44

There's a rather old joke which is being told in many variations and my question would be whether events narrated could actually happen in real life. I'm not in the US so I don't know all the details of how banks work in the US.

The joke goes something like this:

A person enters a bank in a large city (typically New York) and asks if he can get a rather small loan (perhaps one thousand USD). The bank clerk asks for a collateral and the person offers his expensive car (worth some hundred thousands USD). Every bank employee thinks the person is insane (or dumb in some joke variations) offering such an expensive collateral for such a small loan yet the person insists this deal is okay with him. So he signs all the paperwork, drives his expensive car into the bank's garage, gets the loan and leaves. A month later he gets back, repays the loan, pays some small amount of interest (perhaps one hundred USD), gets his car back and drives away. Turns out he just wanted to have his car parked in some safe place and with this trick he had his expensive car parked and safe for a whole month and the cost was very cheap for him.

(end of joke)

Would this work in the real life?

  • 9
    Anything is possible. It all depends on the deal you can make with the bank's loan officer. – Ben Miller May 10 '17 at 15:50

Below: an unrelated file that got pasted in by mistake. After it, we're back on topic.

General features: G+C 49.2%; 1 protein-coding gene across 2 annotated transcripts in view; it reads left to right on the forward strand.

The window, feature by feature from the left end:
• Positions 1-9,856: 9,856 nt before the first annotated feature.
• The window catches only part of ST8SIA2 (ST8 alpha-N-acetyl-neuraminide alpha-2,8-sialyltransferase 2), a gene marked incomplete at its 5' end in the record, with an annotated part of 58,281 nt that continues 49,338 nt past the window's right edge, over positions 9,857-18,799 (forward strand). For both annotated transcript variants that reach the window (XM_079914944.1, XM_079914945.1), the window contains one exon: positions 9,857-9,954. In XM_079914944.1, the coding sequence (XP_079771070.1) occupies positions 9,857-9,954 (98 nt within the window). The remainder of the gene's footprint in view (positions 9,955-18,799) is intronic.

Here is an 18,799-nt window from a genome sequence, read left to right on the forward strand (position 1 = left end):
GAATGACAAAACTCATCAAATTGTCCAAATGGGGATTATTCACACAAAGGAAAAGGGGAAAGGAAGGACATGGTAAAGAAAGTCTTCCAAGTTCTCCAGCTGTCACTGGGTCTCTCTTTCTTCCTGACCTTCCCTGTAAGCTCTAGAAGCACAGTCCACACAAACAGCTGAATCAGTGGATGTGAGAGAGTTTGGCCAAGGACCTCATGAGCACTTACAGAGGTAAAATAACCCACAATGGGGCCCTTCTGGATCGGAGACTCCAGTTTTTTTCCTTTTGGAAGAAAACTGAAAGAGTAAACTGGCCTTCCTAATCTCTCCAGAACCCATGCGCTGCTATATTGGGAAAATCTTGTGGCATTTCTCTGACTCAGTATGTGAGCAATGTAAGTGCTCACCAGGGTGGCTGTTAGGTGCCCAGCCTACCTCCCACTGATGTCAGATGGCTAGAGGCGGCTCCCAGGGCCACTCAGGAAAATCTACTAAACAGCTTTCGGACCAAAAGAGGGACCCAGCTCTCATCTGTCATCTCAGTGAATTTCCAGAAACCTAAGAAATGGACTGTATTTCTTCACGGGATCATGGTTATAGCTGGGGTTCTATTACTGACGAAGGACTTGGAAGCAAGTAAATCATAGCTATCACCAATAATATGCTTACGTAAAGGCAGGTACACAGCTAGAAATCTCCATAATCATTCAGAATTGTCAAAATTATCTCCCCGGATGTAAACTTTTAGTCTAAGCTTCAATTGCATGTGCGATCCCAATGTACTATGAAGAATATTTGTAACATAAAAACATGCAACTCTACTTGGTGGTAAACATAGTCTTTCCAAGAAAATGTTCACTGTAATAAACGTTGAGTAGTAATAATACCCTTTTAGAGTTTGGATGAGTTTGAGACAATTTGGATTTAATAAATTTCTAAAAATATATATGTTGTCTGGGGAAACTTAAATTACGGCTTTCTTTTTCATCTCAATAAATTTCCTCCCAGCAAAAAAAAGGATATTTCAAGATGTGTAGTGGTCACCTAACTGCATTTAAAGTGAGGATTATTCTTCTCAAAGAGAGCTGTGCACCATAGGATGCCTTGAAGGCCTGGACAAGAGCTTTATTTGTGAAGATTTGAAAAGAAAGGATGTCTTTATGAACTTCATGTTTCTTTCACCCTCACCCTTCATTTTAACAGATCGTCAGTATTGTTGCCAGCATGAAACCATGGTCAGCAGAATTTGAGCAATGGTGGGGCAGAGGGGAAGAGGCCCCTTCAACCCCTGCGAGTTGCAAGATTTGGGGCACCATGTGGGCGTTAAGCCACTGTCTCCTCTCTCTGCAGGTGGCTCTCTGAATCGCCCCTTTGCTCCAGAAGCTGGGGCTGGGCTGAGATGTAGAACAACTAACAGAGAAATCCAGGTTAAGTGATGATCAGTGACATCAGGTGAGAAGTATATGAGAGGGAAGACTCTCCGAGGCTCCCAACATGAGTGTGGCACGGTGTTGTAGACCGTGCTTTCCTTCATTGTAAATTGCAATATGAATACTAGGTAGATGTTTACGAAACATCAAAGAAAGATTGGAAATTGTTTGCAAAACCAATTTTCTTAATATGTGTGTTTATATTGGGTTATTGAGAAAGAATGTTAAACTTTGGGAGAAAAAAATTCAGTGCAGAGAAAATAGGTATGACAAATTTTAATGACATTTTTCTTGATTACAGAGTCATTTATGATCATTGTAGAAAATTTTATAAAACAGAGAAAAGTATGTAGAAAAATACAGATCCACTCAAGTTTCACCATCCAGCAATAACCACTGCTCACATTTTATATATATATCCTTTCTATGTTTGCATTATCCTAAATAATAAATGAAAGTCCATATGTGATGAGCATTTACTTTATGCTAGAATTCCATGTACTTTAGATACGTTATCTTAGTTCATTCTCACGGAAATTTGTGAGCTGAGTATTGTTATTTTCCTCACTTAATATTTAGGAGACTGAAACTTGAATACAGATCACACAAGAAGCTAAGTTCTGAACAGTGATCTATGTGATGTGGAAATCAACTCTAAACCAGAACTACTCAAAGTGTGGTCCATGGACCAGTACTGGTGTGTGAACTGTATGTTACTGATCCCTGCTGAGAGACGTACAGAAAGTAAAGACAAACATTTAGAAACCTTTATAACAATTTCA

• 3
    According to this it is highly unlikely: snopes.com/parking-vijay-mallya-joke – Michael May 10 '17 at 15:50
  • 5
    @Joe The "Skeptics" question would be "Did this happen?" (which is what Snopes answered "no".) Here, the question is, "Would a bank make this loan?" – Ben Miller May 10 '17 at 16:15
  • 8
    No this won't work in Manhattan as banks do not have parking spots. It is possible to work in Brooklyn where there are parking spots, but the bank is more likely to issue a lien on the car instead of securing the car. (I'm unsure if it's possible to issue liens against portable property.) – Chloe May 11 '17 at 2:16
  • 3
    In some inner-city parking structures, the fee for losing your ticket stub, while punitive, is less than say 4 days of all-day parking. So a "similar" trick (obtain parking while on holiday for a nominal amount) does exist. – Coxy May 11 '17 at 5:20
80

I've never heard of a bank taking possession of collateral at loan issuing, they just obtain a legal right to use the collateral to satisfy the debt in case of default.

Pawnshops/pawnbrokers on the other hand do take collateral up front, and there are auto pawnbrokers, I doubt it would be economical, but you could certainly pawn your car for 30 days and have it be stored safely.

  • 40
    +1. There are title loans made all the time. The bank doesn't need to store the car; they would just put a lien on the title. I would imagine that in a place like NYC the bank would charge you extra if you asked them to store your car. – Ben Miller May 10 '17 at 15:58
  • 7
    @BenMiller Yeah, in CO title loans are illegal, so pawnbrokers here take possession of the vehicle to back the loan. – Hart CO May 10 '17 at 16:00